Greens Leader Christine Milne says the Abbott government's new strategy for restricting consular assistance to Australians abroad leaves too much room for interpretation and political motivation.
"Who decides what constitutes illegal or reckless behaviour? According to which country's laws? By what standards?" asked Senator Milne.
"We have already seen disproportionate responses when Australians are in trouble overseas, with Prime Minister Abbott personally intervening in the case of two businessmen locked up in Dubai while refusing to speak up for Colin Russell, the Australian jailed in Russia for taking part in an environmental protest.
"Prioritising cases and limiting assistance is a deeply concerning prospect. Will environmentalists always fall below property executives on the Abbott government's list?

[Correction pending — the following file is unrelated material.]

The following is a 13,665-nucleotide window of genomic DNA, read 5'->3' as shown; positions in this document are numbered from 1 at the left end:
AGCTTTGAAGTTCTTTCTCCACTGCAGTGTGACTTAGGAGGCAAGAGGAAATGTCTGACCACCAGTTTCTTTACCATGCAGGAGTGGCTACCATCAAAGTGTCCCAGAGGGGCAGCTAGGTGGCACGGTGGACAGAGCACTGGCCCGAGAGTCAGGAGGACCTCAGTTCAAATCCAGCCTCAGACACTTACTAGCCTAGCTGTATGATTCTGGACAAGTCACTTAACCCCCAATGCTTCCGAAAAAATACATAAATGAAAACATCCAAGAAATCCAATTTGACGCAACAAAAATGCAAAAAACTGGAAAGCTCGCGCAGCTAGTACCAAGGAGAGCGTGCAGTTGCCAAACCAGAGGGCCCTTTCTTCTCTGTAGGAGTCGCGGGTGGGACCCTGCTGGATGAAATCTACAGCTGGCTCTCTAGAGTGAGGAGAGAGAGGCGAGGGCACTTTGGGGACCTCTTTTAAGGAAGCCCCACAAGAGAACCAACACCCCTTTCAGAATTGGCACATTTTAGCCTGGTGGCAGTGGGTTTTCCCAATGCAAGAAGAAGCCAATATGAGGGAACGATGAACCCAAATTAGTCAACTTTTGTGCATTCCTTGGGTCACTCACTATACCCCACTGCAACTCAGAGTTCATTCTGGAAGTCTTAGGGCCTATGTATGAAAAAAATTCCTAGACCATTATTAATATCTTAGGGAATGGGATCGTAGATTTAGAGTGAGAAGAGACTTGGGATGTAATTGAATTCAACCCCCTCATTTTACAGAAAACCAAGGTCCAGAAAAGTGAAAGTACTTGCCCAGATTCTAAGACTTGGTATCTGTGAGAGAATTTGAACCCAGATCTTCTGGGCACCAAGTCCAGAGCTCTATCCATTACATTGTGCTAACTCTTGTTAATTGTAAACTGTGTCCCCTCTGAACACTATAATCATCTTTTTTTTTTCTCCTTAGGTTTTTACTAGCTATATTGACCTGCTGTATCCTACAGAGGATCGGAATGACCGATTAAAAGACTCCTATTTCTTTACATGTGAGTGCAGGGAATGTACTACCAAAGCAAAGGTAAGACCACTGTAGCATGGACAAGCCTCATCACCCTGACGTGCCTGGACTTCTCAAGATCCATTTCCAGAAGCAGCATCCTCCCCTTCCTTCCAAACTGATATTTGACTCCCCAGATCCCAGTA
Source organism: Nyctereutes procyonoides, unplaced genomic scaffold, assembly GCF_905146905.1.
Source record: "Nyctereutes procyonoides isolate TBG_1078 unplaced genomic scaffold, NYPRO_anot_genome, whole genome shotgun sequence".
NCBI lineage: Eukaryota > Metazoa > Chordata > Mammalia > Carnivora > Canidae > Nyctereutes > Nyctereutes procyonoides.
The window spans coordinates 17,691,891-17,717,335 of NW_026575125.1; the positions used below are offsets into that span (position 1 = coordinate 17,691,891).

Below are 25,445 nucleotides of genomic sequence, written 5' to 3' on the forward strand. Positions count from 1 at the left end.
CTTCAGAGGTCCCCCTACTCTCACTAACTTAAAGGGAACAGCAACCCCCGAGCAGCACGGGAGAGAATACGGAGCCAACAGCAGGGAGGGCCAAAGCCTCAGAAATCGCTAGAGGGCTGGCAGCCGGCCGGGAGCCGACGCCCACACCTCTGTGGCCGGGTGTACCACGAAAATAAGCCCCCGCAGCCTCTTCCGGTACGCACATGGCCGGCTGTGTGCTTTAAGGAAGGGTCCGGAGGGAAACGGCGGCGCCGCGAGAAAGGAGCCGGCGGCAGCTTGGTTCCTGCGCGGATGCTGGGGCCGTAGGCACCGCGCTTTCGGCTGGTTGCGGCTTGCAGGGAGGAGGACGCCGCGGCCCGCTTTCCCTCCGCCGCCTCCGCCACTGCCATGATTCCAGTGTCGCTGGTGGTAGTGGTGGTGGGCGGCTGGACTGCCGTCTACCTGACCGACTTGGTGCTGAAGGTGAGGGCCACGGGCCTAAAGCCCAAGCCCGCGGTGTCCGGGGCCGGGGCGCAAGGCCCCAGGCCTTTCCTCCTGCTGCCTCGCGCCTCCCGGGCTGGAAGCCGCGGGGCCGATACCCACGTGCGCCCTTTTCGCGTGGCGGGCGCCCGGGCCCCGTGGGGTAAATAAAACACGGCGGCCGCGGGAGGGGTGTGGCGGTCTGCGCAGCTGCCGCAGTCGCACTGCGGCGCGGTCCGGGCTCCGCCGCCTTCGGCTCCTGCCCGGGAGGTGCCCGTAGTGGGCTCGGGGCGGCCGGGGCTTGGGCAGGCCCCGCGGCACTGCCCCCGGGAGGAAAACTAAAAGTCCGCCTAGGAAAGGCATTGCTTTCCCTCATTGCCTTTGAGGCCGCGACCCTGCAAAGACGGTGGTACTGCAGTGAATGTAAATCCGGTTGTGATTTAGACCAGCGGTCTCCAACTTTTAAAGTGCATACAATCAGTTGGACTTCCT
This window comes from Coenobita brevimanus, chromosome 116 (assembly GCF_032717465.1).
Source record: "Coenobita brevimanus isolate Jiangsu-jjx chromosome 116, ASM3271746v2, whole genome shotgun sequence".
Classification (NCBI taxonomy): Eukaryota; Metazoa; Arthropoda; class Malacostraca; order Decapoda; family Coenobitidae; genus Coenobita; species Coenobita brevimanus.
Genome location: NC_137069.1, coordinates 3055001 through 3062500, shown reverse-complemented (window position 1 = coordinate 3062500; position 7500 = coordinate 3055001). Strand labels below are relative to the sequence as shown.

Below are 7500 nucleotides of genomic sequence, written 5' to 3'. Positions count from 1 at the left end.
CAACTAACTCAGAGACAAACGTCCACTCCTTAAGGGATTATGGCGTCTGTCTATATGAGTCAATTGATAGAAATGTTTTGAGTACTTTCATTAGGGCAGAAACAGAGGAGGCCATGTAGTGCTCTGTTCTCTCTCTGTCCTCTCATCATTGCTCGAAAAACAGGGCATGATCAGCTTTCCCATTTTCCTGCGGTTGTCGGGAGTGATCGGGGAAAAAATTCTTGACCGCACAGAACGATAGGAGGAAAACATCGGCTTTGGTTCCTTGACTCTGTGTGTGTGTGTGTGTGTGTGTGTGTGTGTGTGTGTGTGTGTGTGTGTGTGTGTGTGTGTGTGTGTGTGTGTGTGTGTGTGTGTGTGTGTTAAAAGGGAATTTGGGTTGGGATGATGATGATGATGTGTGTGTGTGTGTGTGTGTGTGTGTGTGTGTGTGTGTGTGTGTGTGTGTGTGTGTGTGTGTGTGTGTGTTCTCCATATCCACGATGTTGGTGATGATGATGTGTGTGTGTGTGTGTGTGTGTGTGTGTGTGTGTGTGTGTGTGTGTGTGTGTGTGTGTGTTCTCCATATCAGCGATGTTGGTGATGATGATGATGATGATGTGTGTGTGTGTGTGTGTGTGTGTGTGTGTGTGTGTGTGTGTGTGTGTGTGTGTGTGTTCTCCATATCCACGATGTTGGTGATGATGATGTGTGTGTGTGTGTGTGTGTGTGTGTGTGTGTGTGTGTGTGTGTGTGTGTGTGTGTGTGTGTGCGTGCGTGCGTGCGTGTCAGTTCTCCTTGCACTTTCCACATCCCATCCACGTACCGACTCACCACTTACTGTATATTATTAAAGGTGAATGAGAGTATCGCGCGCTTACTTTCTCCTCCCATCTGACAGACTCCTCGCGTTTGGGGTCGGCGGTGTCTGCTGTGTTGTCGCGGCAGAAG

"Consular assistance must not be used as a political tool. It is too important to the people who depend on it at their times of greatest need, often with no alternative.
"The possibility of having to reimburse the government for any help they receive could be a dangerous disincentive to people already way out of their depth in difficult circumstances overseas.
"The total cost of emergency loans provided by the consulate last year was $144,648. Australia can afford to look after its people at home and overseas.
"Foreign Minister Bishop must make clear what circumstances could prompt the government to seek reimbursement for its services, and how they'll decide if a person deserves their help."